The Buddha teaches that there is one defilement which gives rise to
all the others, one root which holds them all in place. This root is
ignorance (avijja).1
Ignorance is not mere absence of knowledge, a lack of knowing
particular pieces of information. Ignorance can co-exist with a vast
accumulation of itemized knowledge, and in its own way it can be
tremendously shrewd and resourceful. As the basic root of dukkha,
ignorance is a fundamental darkness shrouding the mind. Sometimes this
ignorance operates in a passive manner, merely obscuring correct
understanding. At other times it takes on an active role: it becomes
the great deceiver, conjuring up a mass of distorted perceptions and
conceptions which the mind grasps as attributes of the world, unaware
that they are its own deluded constructs.

In these erroneous perceptions and ideas we find the soil that
nurtures the defilements. The mind catches sight of some possibility of
pleasure, accepts it at face value, and the result is greed. Our hunger
for gratification is thwarted, obstacles appear, and up spring anger
and aversion. Or we struggle over ambiguities, our sight clouds, and we
become lost in delusion. With this we discover the breeding ground of dukkha:
ignorance issuing in the defilements, the defilements issuing in
suffering. As long as this causal matrix stands we are not yet beyond
danger. We might still find pleasure and enjoyment — sense pleasures,
social pleasures, pleasures of the mind and heart. But no matter how
much pleasure we might experience, no matter how successful we might be
at dodging pain, the basic problem remains at the core of our being and
we continue to move within the bounds of dukkha.

Cutting Off the Causes of Suffering

To free ourselves from suffering fully and finally we have to
eliminate it by the root, and that means to eliminate ignorance. But
how does one go about eliminating ignorance? The answer follows clearly
from the nature of the adversary. Since ignorance is a state of not
knowing things as they really are, what is needed is knowledge of
things as they really are. Not merely conceptual knowledge, knowledge
as idea, but perceptual knowledge, a knowing which is also a seeing.
This kind of knowing is called wisdom (pañña). Wisdom helps to
correct the distorting work of ignorance. It enables us to grasp things
as they are in actuality, directly and immediately, free from the
screen of ideas, views, and assumptions our minds ordinarily set up
between themselves and the real.

To eliminate ignorance we need wisdom, but how is wisdom to be
acquired? As indubitable knowledge of the ultimate nature of things,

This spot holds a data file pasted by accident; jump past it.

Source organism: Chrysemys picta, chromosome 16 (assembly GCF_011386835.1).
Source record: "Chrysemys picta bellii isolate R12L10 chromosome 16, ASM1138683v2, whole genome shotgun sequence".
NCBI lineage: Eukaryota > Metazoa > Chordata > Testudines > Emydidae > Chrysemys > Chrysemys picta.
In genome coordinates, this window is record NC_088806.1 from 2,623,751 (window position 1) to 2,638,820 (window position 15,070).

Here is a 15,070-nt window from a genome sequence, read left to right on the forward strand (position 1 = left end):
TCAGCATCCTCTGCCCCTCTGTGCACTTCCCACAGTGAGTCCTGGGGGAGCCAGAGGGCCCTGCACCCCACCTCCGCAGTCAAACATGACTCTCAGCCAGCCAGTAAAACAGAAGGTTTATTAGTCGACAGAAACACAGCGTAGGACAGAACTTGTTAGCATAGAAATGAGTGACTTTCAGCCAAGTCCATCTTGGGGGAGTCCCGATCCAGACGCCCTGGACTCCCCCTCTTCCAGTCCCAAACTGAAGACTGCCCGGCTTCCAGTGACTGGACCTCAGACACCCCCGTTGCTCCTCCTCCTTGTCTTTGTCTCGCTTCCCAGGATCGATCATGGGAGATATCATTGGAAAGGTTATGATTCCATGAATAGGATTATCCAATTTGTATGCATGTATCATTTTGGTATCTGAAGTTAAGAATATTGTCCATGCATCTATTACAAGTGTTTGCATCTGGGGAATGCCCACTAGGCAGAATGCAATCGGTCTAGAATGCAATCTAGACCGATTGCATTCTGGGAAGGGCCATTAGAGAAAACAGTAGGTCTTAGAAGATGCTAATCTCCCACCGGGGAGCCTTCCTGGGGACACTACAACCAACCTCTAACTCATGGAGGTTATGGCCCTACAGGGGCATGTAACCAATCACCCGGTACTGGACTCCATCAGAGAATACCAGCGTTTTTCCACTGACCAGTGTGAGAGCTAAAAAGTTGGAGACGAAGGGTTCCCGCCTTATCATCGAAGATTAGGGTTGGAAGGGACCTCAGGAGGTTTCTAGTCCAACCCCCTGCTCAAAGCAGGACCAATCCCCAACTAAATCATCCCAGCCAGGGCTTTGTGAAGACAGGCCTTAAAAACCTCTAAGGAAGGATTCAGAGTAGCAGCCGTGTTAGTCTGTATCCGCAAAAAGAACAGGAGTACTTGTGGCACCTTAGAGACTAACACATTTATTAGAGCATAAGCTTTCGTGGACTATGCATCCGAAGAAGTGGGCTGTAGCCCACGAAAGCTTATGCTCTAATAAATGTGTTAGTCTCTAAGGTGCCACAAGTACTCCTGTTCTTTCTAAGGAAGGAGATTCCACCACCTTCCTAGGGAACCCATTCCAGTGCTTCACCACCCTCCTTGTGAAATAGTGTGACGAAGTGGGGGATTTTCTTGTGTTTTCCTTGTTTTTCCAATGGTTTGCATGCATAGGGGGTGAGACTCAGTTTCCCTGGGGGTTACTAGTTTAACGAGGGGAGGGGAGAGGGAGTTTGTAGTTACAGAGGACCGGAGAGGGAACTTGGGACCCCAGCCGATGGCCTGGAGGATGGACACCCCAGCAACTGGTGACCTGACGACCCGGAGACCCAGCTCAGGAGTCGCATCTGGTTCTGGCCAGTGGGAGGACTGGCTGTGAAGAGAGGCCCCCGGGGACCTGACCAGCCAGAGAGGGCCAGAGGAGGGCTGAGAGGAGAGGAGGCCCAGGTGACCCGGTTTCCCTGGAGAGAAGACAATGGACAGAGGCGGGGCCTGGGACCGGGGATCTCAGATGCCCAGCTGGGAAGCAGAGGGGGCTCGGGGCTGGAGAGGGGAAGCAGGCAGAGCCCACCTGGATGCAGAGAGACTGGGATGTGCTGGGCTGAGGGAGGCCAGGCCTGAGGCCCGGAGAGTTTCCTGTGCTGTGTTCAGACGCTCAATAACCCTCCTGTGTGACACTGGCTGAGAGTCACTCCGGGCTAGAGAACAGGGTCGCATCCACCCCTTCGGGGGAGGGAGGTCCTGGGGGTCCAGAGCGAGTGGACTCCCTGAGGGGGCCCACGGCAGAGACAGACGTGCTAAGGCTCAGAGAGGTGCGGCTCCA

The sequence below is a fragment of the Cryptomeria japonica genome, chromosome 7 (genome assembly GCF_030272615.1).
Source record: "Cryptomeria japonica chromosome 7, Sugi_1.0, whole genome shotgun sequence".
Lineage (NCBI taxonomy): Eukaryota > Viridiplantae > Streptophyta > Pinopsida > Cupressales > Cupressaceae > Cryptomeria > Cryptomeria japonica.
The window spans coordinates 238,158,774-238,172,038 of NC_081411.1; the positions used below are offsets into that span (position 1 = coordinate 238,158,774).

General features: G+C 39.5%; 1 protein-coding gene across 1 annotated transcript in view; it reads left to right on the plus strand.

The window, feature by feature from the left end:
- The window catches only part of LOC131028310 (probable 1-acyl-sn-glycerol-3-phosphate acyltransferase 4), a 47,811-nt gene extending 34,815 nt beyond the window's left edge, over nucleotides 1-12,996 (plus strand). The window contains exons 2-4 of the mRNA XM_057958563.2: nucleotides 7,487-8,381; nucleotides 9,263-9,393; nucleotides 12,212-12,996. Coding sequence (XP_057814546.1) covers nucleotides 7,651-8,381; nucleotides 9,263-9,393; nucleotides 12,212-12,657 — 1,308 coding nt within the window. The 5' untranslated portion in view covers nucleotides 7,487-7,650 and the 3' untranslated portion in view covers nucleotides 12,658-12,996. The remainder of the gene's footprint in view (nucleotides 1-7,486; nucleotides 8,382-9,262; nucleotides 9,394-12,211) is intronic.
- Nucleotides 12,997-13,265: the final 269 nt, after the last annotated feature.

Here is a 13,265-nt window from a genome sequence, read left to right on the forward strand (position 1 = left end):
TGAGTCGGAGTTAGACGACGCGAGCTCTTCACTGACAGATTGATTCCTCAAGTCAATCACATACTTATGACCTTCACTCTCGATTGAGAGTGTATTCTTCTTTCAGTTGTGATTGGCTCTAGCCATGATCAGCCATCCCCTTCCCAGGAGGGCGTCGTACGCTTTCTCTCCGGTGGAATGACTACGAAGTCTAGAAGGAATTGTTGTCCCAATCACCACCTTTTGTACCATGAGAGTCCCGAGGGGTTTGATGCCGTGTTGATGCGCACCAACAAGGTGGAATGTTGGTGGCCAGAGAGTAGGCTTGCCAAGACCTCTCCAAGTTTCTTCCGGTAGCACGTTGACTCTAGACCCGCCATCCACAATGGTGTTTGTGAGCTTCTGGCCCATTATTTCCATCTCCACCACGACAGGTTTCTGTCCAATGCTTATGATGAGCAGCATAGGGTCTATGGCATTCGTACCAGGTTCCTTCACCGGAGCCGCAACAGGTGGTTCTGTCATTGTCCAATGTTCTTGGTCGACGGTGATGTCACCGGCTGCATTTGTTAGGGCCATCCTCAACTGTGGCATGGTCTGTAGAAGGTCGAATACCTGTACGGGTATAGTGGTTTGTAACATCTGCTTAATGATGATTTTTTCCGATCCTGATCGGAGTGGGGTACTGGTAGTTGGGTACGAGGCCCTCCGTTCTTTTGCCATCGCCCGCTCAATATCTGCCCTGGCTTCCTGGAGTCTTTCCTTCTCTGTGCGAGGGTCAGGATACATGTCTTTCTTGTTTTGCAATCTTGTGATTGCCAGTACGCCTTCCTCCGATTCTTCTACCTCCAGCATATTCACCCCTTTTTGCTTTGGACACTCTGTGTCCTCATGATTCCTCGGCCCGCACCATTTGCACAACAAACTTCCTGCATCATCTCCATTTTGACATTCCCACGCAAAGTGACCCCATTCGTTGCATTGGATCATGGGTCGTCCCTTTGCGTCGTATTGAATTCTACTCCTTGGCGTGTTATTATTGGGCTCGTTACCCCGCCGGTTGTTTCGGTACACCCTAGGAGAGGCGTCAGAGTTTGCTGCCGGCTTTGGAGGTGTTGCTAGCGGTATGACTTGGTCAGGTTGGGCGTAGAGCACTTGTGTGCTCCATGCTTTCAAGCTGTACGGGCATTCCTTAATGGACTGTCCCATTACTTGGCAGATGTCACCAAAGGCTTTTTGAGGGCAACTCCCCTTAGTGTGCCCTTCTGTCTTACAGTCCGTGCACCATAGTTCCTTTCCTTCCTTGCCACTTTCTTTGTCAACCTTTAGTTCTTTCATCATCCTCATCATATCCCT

wisdom cannot be gained by mere learning, by gathering and accumulating
a battery of facts. However, the Buddha says, wisdom can be cultivated.
It comes into being through a set of conditions, conditions which we
have the power to develop. These conditions are actually mental
factors, components of consciousness, which fit together into a
systematic structure that can be called a path in the word’s essential
meaning: a courseway for movement leading to a goal. The goal here is
the end of suffering, and the path leading to it is the Noble Eightfold
Path with its eight factors: right view, right intention, right speech,
right action, right livelihood, right effort, right mindfulness, and
right concentration.

The Buddha calls this path the middle way (majjhima patipada).
It is the middle way because it steers clear of two extremes, two
misguided attempts to gain release from suffering. One is the extreme
of indulgence in sense pleasures, the attempt to extinguish
dissatisfaction by gratifying desire. This approach gives pleasure, but
the enjoyment won is gross, transitory, and devoid of deep contentment.
The Buddha recognized that sensual desire can exercise a tight grip
over the minds of human beings, and he was keenly aware of how ardently
attached people become to the pleasures of the senses. But he also knew
that this pleasure is far inferior to the happiness that arises from
renunciation, and therefore he repeatedly taught that the way to the
Ultimate eventually requires the relinquishment of sensual desire. Thus
the Buddha describes the indulgence in sense pleasures as “low, common,
worldly, ignoble, not leading to the goal.”

The other extreme is the practice of self-mortification, the attempt
to gain liberation by afflicting the body. This approach may stem from
a genuine aspiration for deliverance, but it works within the compass
of a wrong assumption that renders the energy expended barren of
results. The error is taking the body to be the cause of bondage, when
the real source of trouble lies in the mind — the mind obsessed by
greed, aversion, and delusion. To rid the mind of these defilements the
affliction of the body is not only useless but self-defeating, for it
is the impairment of a necessary instrument. Thus the Buddha describes
this second extreme as “painful, ignoble, not leading to the goal.”2

Aloof from these two extreme approaches is the Noble Eightfold Path,
called the middle way, not in the sense that it effects a compromise
between the extremes, but in the sense that it transcends them both by
avoiding the errors that each involves. The path avoids the extreme of
sense indulgence by its recognition of the futility of desire and its